On the W380’s front fascia you can find the lens of VGA-camera and a miniscule monochrome display with 32x96-pixel resolution. The display is horizontally oriented, thus number or name of the person calling you, missed call or new message notifications will be displayed in landscape mode, so for comfortable use you’d better turn the device sideways. In the handset’s menu you can select display direction. The only thing that is shown in display in conventional fashion is the clock. The screen is lit in blue; all information on it is quite legible. The external display doesn’t feature battery status, signal strength – all these indications are available only on the internal screen.
Above the display is a tiny service indicator.
The W380 can be easily opened single handedly, small dents found on the sides make it even more straightforward, and on top of that the spring mechanism won’t let down. The angle between two opened halves is sufficient to ensure palatable experience of handling the device.
Flipping the handset open you see a small TFT-display (28x35 mm) with 126x160-pixel resolution and capable of 65 K colors. For a low-end product the display does a good job, even though it gets washed out in the sun, but only to a certain extent that prevents information from fading away completely.
The keypad is utilizes single slab design and is made of plastic, rather than metal, like that found in the senior models. All buttons are spaced out with numerous rubberized insets. The travel distance offered by the number pad is sufficient to provide good tactile feedback. The keys are about average in size and since they are placed next to each other, people with big fingers will stumble upon certain difficulties with managing the keypad. And the rest will have to get used to the flat slab, although if you have had experience of handling similar pads, you will feel right at home.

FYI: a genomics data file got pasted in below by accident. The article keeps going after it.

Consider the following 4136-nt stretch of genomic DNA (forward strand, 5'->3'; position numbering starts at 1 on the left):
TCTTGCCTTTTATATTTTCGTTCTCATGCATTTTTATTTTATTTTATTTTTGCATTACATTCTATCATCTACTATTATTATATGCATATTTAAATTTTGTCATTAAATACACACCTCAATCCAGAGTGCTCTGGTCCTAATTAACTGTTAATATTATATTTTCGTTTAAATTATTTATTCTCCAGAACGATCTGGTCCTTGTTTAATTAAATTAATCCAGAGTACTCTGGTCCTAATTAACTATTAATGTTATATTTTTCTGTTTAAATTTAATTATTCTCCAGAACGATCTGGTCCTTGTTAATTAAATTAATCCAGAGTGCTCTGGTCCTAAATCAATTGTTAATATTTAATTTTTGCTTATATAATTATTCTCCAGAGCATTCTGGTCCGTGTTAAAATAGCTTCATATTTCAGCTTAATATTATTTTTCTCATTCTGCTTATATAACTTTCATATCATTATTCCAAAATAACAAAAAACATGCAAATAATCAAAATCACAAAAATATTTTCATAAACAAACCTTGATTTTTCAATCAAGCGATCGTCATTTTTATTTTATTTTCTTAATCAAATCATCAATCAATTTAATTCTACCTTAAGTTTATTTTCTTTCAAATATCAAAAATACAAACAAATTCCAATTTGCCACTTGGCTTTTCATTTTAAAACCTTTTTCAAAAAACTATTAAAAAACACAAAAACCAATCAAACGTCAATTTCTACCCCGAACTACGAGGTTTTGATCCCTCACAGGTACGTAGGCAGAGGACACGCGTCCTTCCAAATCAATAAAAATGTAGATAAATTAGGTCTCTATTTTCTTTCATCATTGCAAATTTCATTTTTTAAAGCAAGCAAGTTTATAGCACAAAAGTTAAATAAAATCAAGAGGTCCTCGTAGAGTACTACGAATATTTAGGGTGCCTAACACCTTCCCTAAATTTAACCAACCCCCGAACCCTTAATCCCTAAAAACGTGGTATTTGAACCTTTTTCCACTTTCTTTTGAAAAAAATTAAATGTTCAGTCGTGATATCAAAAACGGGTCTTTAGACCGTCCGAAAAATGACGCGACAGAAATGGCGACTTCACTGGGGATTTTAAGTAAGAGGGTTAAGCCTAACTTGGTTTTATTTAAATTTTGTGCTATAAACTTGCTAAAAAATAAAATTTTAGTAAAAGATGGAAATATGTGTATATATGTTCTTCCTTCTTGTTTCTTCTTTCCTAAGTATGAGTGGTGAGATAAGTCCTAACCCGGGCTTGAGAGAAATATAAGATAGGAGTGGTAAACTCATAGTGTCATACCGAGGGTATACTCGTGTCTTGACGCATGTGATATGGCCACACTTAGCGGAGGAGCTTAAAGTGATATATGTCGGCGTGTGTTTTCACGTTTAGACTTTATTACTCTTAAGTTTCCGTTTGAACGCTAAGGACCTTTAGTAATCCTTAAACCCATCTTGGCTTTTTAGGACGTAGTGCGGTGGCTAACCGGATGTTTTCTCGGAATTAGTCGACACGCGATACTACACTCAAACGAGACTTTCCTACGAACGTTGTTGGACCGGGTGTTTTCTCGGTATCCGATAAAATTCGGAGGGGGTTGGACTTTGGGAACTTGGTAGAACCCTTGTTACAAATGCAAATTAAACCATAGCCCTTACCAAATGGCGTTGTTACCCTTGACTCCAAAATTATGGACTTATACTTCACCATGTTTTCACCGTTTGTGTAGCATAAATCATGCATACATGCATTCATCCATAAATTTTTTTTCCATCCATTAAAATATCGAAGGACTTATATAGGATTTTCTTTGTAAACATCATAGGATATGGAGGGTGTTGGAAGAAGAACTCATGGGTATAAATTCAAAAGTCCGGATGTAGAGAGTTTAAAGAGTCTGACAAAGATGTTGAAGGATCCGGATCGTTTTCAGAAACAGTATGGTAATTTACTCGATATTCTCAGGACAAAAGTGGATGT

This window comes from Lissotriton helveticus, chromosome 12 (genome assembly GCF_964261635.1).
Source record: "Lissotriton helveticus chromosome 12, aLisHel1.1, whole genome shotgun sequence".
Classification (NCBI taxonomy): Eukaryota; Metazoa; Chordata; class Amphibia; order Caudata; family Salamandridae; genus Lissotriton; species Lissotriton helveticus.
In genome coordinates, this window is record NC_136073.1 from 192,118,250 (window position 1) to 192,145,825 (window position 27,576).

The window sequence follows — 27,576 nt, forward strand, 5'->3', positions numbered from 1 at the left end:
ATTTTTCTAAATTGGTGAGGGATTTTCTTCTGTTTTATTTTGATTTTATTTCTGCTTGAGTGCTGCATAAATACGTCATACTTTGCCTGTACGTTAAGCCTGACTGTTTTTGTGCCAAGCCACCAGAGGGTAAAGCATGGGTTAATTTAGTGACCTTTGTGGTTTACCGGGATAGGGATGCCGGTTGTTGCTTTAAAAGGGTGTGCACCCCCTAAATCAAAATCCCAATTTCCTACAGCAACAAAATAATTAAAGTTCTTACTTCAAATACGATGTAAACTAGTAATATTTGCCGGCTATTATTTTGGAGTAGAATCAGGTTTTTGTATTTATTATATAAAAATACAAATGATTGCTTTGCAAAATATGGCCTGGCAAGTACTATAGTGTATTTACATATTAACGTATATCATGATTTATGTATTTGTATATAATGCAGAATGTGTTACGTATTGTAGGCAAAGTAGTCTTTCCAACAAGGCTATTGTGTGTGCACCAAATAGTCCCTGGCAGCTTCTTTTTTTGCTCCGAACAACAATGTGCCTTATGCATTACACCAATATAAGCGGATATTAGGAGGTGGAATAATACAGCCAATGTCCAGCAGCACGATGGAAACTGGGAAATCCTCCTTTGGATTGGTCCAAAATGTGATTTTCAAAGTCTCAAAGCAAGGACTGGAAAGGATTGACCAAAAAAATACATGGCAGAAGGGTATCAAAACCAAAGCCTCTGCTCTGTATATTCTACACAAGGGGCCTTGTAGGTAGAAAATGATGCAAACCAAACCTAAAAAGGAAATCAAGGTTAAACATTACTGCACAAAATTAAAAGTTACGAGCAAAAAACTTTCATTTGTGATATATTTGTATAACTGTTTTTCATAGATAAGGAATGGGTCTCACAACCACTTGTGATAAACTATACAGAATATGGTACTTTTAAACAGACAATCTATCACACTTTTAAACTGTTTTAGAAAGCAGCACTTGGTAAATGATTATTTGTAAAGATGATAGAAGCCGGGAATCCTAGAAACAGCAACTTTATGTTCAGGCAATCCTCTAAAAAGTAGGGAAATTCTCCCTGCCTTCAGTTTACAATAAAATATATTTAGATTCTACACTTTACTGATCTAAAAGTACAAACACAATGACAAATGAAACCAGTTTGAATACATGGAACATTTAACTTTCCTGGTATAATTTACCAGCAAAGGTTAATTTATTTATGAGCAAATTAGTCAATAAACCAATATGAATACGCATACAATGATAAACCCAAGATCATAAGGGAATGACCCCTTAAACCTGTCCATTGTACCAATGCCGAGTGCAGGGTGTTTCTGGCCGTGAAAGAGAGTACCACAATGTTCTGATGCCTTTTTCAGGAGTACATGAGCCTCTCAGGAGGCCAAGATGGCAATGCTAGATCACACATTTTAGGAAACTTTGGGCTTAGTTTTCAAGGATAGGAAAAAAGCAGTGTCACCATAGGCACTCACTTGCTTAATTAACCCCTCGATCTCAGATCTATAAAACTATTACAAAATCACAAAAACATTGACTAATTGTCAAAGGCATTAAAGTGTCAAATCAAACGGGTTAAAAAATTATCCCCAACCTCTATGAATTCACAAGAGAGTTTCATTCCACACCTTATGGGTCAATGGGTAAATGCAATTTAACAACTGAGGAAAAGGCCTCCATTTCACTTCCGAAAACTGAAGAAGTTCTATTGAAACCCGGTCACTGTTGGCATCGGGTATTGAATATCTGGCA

The keypad is evenly lit in bright blue, all captions are legible.
On the rear’s lower part is the call alert loudspeaker slot.
The rest of back panel’s space is taken up by the battery cover, which is quite reliable and firmly sits in its socket.
The W380 utilizes a 850 mAh Li-Ion cell. As the manufacturer claims, it can keep the handset alive for up to 300 hours in standby mode and provide 500 minutes of talk time. In conditions of Moscow networks the W380 lasted for about 3 days at 15-20 minutes of calls per day and up to 15 minutes of other functions. It takes the battery about 2.5 hours to charge from empty to full.
The handset can charge both via an AC-charger and USB when linked up with PC. It is a good thing that the maker has armed the model with a miniUSB socket, as probably many of you have one at home; besides, there are tons of these data cables in offices.